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Forest & Bird to present DOC’s famous lost submission

Sunday 13 October 2013 - Wellington

Forest & Bird media release for immediate use

Forest & Bird to present DOC’s famous lost submission at Ruataniwha hearings 

A 32 page Department of Conservation submission on the environmental impacts of the Hawke’s Bay Regional Council’s planned irrigation dam, which was substituted for a two paragraph submission in unusual circumstances, will be made public after all - but not by the department.

The Hastings-Havelock North branch of Forest & Bird will present DOC’s original submission at the hearings of a Board of Inquiry convened to determine if the Ruataniwha irrigation dam should proceed.

The original submission was famously leaked to the media after DOC produced only a two-paragraph document in its final submission on the dam project, a couple of days after Conservation Minister Nick Smith met with DOC’s deputy director-general Doris Johnston.

Irrigation schemes, mainly for the dairy industry, are a key plank of the government’s economic strategy. The government has committed hundreds of millions of dollars of subsidies to promote their development.

DOC’s submission was obtained by Forest & Bird via the Official Information Act, but only after an unusually long delay. OIA requests are meant to be met within 20 working days. Forest & Bird did not receive DOC’s original submission until the day evidence to the Board of Inquiry was due – last Tuesday, October 8, 36 working days after the request was made.    

Forest & Bird Advocacy Manager Kevin Hackwell says that while it is good news that the Board of Inquiry will get to see what DOC’s scientists think about the scheme, it would be far better if DOC and its experts were going to present the submission themselves.

“Community groups like Forest & Bird don’t have the money to engage expert witnesses in the proceedings of lengthy boards of inquiry. Community groups also aren’t resourced to wade through the mountains of material and briefs of evidence typically produced by applicants, particularly within the ridiculously tight timeframes demanded by boards of inquiry,” says Kevin Hackwell.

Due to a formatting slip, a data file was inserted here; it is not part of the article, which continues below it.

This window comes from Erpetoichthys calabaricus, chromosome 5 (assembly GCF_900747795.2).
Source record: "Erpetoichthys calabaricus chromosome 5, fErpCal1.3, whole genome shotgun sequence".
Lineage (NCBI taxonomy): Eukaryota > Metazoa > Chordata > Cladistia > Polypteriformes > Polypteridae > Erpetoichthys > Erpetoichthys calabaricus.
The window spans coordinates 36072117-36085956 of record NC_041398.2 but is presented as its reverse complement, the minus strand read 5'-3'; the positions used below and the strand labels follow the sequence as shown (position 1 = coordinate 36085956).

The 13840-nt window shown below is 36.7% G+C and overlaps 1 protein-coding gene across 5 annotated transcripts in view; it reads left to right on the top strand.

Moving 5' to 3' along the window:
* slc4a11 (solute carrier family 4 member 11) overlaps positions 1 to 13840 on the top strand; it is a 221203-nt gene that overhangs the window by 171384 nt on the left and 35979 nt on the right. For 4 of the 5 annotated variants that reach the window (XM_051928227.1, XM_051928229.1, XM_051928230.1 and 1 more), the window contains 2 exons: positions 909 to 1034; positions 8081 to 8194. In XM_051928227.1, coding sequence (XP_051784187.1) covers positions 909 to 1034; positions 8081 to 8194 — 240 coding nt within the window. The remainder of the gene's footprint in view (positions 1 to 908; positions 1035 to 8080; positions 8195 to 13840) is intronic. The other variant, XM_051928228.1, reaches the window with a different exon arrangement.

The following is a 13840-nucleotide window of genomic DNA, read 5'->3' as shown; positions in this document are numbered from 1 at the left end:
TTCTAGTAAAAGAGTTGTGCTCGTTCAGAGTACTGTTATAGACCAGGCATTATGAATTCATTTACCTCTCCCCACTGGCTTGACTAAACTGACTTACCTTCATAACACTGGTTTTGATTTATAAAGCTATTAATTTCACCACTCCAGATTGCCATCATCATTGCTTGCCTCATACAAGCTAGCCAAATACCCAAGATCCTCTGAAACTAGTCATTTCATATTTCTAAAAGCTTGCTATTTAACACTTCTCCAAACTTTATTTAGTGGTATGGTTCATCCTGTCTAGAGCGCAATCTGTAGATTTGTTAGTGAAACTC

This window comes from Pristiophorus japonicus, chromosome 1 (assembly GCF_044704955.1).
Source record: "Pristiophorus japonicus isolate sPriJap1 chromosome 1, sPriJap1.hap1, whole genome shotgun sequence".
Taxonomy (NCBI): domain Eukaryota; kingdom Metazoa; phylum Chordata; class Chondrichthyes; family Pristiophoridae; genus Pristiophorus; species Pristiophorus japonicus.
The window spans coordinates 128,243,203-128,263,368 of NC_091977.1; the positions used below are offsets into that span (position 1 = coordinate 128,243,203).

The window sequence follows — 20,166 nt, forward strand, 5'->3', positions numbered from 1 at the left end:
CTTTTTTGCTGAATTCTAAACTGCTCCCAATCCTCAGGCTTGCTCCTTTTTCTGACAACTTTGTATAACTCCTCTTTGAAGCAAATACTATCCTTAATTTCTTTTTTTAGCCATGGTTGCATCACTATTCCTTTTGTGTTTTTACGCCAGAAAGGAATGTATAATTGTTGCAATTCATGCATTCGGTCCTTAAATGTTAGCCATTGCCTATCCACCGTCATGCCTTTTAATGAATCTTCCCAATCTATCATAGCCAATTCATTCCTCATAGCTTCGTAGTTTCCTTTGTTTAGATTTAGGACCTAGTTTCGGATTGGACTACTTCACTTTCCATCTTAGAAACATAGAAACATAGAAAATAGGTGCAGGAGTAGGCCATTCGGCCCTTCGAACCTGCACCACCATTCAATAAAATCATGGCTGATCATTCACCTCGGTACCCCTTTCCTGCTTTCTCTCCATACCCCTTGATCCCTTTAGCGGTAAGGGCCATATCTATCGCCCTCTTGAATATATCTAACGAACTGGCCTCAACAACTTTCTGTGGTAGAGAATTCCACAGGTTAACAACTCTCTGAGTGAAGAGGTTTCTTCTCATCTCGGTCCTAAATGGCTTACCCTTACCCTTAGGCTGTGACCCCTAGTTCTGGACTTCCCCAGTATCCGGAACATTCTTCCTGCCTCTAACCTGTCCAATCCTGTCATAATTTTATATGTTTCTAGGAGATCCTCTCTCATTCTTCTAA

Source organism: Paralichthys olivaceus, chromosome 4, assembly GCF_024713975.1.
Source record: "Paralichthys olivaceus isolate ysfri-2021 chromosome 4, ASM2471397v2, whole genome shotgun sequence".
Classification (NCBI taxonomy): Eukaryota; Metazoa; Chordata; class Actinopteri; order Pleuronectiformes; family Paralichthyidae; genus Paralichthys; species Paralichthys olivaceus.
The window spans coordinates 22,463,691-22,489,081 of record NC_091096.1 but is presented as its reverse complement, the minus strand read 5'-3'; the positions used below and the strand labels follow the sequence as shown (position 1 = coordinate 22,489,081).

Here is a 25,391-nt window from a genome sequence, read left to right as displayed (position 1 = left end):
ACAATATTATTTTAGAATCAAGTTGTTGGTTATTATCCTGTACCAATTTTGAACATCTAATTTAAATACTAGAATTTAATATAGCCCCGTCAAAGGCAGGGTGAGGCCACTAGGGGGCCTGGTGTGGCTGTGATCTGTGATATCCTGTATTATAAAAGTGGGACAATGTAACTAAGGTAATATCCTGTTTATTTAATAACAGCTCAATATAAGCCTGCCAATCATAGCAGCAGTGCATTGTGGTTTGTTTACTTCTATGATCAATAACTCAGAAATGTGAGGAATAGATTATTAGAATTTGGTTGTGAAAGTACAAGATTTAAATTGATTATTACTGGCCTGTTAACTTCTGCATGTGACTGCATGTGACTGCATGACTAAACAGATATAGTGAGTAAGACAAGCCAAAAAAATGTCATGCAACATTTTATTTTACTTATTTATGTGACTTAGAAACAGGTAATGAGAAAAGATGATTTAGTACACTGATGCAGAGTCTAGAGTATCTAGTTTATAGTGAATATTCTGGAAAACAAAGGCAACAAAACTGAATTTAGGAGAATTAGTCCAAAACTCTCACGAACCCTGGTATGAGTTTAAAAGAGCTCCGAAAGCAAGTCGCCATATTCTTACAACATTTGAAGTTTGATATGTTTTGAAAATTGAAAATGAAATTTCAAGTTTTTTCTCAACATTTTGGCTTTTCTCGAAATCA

“The current government created the legislation that gave rise to these boards of inquiry, which have to make their decision within nine months of being formed. But when it comes to these huge, nationally significant projects, a fast decision is not necessarily a good decision. 

“It appears that when the senior managers of DOC talk about working more with the community, this is what they mean – community groups doing the job they should be doing, and would have been doing, up until recently. We are seeing this situation repeat itself across the country,” Kevin Hackwell says.

“With the key government departments keeping their heads down on the environmental impacts of Ruataniwha, this Board of Inquiry’s ability to do its job has been severely undermined. 

“The public and the Ruataniwha Board of Inquiry have the right to an informed debate on the benefits – and costs – of large scale irrigation projects.   But as things stand, that will be nearly impossible,” Kevin Hackwell says.

The Board of Inquiry’s hearings will be held in November.


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